Although Dupuis made the first tandem jump in 1966, the gear of the day wasn’t suited to further explore this method. As rigs and canopy design progressed, Booth began to manufacture equipment for tandem jumping in 1983. Hallett became one of the early tandem instructors and continued to introduce the public to freefall for more than 30 years.
Leading the Way
When Dupuis’ DZ operation transitioned to Piras and Hallett’s Skydive DeLand in 1984, the DZ again led the way by establishing a permanent fleet of turbine aircraft that was key in providing the rapid turnarounds that drastically changed the training format for competitive teams. This, along with the availability of professional packers and coaches, created an innovative system that earned Skydive DeLand the moniker “Skydiving Capital of the World.”
Skydive DeLand’s focus from the beginning was to promote and foster the continuous improvement of skydivers and their personal skill levels. The instructional talent in the area led to the founding of organizations such as Skydive University, founded by Piras; the Performance Designs Factory Team and Flight-1; and Complete Parachute Solutions. Consequently, the U.S. military and many allies come to DeLand for training programs. In one instance, the instructional staff at DeLand trained 100 allied soldiers from zero experience to USPA B licenses in eight weeks.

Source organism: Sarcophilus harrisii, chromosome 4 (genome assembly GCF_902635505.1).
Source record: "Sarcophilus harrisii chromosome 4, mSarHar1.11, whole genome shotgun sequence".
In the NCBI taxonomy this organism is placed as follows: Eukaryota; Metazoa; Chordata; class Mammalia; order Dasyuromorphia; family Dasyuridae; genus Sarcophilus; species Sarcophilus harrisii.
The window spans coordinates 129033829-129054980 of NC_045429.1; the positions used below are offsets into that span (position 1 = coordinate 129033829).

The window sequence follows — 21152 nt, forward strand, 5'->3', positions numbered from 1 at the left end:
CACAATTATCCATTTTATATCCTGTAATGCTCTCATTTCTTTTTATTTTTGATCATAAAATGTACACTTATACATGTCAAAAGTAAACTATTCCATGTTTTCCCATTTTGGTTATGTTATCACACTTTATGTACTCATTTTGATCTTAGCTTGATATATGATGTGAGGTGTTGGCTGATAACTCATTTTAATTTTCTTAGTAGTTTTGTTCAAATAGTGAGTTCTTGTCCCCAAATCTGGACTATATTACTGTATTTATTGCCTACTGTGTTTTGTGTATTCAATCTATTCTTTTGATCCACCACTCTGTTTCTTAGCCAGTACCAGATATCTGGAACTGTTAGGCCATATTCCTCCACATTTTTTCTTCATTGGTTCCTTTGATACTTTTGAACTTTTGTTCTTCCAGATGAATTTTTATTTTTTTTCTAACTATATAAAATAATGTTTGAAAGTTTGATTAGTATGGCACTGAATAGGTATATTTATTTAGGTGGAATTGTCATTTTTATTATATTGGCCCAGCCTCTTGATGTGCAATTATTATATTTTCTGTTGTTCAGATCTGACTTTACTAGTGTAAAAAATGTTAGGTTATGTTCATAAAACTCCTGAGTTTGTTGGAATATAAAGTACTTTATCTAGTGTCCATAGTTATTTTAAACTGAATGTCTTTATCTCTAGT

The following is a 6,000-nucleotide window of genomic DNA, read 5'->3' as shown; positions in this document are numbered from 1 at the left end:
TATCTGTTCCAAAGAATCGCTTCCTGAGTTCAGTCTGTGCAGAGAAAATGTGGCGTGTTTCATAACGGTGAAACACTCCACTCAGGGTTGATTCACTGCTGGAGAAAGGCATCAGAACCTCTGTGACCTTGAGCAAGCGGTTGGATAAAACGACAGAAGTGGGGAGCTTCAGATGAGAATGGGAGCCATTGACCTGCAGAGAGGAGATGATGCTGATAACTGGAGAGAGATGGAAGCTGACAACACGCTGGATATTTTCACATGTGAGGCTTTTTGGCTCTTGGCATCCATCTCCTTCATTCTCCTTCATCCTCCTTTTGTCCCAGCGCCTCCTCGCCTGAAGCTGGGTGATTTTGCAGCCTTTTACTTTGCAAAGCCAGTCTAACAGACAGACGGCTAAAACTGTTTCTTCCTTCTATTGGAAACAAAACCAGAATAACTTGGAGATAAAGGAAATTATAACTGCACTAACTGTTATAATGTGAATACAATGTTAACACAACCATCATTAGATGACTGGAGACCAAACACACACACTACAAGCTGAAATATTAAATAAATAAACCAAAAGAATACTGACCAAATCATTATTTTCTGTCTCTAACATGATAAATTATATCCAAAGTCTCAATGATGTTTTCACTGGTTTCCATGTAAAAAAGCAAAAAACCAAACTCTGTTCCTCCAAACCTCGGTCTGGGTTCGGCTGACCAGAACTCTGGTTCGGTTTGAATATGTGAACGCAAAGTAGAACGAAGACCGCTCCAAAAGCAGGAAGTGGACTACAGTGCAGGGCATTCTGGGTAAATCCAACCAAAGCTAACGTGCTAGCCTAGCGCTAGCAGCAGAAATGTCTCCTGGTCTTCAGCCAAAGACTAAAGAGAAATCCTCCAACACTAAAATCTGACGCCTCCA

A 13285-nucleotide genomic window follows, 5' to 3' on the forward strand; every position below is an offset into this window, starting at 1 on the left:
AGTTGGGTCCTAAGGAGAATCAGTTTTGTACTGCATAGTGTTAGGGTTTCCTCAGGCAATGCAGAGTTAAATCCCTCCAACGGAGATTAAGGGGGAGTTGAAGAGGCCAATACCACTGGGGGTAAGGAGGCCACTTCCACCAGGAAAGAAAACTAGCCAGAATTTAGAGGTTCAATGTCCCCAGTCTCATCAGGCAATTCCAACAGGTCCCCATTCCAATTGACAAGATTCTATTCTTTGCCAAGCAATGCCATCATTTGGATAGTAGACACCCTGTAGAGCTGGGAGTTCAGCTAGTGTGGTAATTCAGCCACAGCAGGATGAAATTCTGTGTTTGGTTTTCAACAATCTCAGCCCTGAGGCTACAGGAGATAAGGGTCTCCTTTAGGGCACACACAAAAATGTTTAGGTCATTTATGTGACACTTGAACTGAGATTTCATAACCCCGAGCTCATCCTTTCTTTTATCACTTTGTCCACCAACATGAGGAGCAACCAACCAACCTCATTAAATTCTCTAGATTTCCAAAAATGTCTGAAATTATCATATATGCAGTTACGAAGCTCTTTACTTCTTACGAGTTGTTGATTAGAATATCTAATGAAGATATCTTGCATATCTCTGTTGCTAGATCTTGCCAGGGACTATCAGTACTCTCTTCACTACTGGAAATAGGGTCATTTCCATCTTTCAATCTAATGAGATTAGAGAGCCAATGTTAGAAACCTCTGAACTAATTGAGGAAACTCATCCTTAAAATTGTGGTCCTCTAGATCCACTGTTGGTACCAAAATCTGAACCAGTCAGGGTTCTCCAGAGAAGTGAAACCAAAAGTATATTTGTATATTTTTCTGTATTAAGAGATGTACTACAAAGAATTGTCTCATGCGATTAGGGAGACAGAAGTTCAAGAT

DeLand also has a legacy of high-performing women. Sandy Williams established the all-female demo team the Misty Blues, and she organized three successive world records for the largest all-female freefall formation. Other successful women competitors at Deland include the DeLand Snoots, who competed in 10-way FS; members of the U.S. Style and Accuracy Team; and champion freestylists and canopy pilots.